Bryn Mawr Classical Review 2014.03.40
Hyun Jim Kim, The Huns, Rome and the Birth of Europe. Cambridge; New York: Cambridge University Press, 2013. Pp. viii, 338. ISBN 9781107009066. $99.00.
Reviewed by Richard Payne, The Oriental Institute, University of Chicago (firstname.lastname@example.org)
Over the past decade, there has been a revolution in the study of the Huns, especially in the domains of archaeology and numismatics. The identification of the Huns the Roman and Iranian empires encountered with the Xiongnu, the nomadic architects of what Thomas Barfield has termed a “shadow empire” on Han China’s northern frontier, has been given solid philological grounding in Étienne de la Vaissière’s studies of Sogdian letters and inscriptions. The Huns that laid claim to the Xiongnu legacy were empire builders rather than the marauders of Roman historiography. Recent research on the Huns in Central and East Asia has not, however, found a ready audience among historians of the Mediterranean, who all too often reproduce ancient stereotypes of the Huns as militarily impressive, but politically unsophisticated pastoralist predators, a threat to Roman civilization rather than the bearers of a civilization of their own. The present book seeks to persuade ancient historians not only that the Huns of Attila created an empire, but also that their political culture bequeathed an enduring legacy to the nascent European kingdoms of the early Middle Ages.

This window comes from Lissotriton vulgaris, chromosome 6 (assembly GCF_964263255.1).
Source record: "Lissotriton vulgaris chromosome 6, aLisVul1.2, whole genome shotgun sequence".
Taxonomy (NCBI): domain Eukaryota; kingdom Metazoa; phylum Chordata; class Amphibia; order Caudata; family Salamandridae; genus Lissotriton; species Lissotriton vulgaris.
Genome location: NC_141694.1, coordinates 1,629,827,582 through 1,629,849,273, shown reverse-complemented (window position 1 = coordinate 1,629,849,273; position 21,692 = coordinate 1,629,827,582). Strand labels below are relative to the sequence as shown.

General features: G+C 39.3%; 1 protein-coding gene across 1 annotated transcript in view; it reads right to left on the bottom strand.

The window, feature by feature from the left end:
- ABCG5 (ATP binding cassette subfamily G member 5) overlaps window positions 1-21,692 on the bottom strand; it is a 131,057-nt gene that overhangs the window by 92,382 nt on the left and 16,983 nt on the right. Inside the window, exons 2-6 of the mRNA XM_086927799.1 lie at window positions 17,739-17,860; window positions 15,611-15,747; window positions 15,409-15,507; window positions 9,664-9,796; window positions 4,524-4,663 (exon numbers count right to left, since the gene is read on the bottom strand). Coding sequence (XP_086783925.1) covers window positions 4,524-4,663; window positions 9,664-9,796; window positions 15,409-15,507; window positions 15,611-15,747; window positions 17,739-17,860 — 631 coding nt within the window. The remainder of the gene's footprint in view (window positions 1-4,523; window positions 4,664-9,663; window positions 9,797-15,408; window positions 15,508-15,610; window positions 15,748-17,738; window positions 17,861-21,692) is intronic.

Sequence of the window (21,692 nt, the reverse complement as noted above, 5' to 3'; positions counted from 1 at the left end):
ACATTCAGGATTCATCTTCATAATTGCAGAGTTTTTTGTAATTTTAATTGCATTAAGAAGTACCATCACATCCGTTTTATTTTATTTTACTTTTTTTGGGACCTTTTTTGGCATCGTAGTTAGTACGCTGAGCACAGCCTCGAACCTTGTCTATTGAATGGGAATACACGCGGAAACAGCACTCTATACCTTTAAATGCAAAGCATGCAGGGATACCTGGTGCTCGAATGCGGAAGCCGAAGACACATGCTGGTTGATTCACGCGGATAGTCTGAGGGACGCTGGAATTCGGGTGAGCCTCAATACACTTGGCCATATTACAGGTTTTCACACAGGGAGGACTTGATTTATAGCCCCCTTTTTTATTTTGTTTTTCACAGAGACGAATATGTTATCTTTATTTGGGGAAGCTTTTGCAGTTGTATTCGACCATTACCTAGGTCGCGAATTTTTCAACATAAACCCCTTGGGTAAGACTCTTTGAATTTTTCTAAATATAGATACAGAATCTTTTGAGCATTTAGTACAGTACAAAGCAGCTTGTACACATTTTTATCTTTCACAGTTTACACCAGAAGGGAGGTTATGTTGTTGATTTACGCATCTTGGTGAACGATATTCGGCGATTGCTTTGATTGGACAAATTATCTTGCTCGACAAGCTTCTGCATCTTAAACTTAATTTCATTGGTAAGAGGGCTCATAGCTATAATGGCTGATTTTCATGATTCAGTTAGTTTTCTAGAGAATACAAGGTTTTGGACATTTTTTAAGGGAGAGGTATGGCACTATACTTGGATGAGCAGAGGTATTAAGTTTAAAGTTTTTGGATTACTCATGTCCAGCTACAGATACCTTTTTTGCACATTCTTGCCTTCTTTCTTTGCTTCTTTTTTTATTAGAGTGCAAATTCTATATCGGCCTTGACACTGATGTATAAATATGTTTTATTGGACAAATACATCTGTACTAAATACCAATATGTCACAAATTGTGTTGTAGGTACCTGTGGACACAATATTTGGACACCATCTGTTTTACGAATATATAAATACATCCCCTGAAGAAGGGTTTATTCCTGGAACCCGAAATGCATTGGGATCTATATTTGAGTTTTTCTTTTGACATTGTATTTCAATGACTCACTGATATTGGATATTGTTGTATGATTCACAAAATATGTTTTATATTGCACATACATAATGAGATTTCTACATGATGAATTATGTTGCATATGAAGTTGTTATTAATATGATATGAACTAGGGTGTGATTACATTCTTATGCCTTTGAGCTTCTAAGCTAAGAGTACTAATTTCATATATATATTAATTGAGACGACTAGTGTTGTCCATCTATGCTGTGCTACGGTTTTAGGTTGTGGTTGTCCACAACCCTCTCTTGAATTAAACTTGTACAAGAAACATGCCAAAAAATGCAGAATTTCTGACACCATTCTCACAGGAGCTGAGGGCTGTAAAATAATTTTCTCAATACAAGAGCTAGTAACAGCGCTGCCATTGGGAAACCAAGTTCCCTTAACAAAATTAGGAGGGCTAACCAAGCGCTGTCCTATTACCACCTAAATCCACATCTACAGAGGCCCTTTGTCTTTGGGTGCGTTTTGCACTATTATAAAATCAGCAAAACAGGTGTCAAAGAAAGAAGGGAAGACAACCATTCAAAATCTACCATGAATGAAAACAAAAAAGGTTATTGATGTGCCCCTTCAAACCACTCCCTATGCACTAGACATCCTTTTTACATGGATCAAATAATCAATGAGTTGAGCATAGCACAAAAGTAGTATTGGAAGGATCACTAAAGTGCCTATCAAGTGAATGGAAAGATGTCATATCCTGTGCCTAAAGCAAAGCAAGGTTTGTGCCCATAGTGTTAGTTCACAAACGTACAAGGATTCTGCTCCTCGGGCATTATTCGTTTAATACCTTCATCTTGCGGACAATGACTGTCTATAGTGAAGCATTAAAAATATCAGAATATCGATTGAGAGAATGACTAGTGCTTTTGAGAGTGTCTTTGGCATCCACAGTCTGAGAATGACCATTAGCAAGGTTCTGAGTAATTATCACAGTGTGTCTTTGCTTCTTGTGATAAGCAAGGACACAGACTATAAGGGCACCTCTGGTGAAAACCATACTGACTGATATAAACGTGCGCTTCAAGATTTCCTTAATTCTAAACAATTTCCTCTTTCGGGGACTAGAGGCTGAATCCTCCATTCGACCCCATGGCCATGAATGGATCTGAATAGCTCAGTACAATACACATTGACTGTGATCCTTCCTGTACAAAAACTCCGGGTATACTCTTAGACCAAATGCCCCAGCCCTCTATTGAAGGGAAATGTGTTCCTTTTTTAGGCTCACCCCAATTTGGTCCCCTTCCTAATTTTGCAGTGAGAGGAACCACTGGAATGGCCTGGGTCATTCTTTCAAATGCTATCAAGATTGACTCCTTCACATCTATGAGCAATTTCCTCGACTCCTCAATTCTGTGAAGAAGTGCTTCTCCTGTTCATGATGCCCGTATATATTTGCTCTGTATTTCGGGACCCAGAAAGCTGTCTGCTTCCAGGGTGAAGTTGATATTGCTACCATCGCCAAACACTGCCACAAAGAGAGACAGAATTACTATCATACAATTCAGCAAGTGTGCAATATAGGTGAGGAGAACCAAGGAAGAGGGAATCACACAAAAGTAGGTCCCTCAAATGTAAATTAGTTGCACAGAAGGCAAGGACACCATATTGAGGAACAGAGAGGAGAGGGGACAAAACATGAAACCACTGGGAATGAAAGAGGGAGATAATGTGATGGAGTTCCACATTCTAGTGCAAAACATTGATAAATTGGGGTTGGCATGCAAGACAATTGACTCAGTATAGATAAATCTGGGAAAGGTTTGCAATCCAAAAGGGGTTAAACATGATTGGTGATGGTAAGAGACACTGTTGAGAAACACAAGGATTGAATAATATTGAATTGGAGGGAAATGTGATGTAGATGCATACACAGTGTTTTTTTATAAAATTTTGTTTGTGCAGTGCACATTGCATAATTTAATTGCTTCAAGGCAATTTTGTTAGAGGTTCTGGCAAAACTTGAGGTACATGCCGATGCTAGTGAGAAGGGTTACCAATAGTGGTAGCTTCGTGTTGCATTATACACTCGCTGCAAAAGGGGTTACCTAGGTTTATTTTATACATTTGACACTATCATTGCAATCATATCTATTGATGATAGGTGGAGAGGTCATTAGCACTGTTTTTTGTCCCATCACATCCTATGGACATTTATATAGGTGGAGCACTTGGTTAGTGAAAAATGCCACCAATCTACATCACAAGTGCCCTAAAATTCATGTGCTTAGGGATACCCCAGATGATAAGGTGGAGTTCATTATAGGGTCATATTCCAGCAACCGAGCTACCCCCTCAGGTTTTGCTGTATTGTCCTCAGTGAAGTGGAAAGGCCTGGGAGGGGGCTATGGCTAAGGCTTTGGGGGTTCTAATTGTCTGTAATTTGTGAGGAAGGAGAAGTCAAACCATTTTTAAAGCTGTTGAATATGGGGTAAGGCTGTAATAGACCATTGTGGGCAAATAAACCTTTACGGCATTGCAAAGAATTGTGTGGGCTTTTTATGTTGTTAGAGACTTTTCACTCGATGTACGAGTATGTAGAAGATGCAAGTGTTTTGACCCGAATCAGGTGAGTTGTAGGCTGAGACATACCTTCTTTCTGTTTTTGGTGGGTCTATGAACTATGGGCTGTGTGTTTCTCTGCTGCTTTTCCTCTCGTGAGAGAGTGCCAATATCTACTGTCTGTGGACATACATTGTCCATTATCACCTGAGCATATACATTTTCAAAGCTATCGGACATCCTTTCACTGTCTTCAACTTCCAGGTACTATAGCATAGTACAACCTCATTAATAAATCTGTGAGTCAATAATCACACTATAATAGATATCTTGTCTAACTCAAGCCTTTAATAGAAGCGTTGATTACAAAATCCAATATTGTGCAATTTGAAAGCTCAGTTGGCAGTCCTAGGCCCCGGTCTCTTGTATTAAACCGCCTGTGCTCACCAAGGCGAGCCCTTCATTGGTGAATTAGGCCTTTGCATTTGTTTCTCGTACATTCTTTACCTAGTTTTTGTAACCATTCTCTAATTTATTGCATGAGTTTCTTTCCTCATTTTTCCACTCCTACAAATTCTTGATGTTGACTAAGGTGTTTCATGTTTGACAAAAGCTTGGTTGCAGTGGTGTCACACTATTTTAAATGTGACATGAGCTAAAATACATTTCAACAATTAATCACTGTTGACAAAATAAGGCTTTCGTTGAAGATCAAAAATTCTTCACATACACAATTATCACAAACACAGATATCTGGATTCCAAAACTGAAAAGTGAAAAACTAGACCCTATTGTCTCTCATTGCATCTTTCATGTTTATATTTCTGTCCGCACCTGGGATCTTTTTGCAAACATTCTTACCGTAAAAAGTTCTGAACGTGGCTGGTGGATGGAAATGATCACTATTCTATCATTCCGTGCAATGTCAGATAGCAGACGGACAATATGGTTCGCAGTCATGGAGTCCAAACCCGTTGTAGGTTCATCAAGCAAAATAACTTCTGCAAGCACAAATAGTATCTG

To do so, the author situates the rise of the Huns within a multi-millennial history of pastoralist state-making, from the “Scythians” to the Mongols. Those unfamiliar with the rich literature on pastoralist politics will find chapters two and three concise introductions to the institutions of nomadic states, their adaptation on the part of the Parthians and of the Sasanians, and the development of the various Hun states that brought the imperialism of the Xiongnu to West Asia in the fourth through seventh centuries. The Huns of Attila, Kim shows, exhibited a number of the salient features of Xiongnu political practice, including diarchy, the use of military governors with a territorial remit (the logades of Priscus), and the reproduction of genealogically intertwined groups of elite males, from whose ranks rulers and governors were drawn (pp. 55-60). They also appear to have cultivated some kind of “bureaucracy” at court, composed of Romans much as the Xiongnu employed Chinese collaborators (p. 55). In this largely persuasive account, Kim exaggerates the scale of Attila’s “empire” – there is no indication that the Hun states of Central Asia had any meaningful contact with the Western Huns, unlike the sixth-century Turk Qaghanate – and perhaps the importance of the best- known Hun in relation to his Central Asian counterparts. The city-based, economically dynamic Kidarite and Hephtalite Hun kingdoms not only lasted much longer, but also yielded their structures intact to the Turks.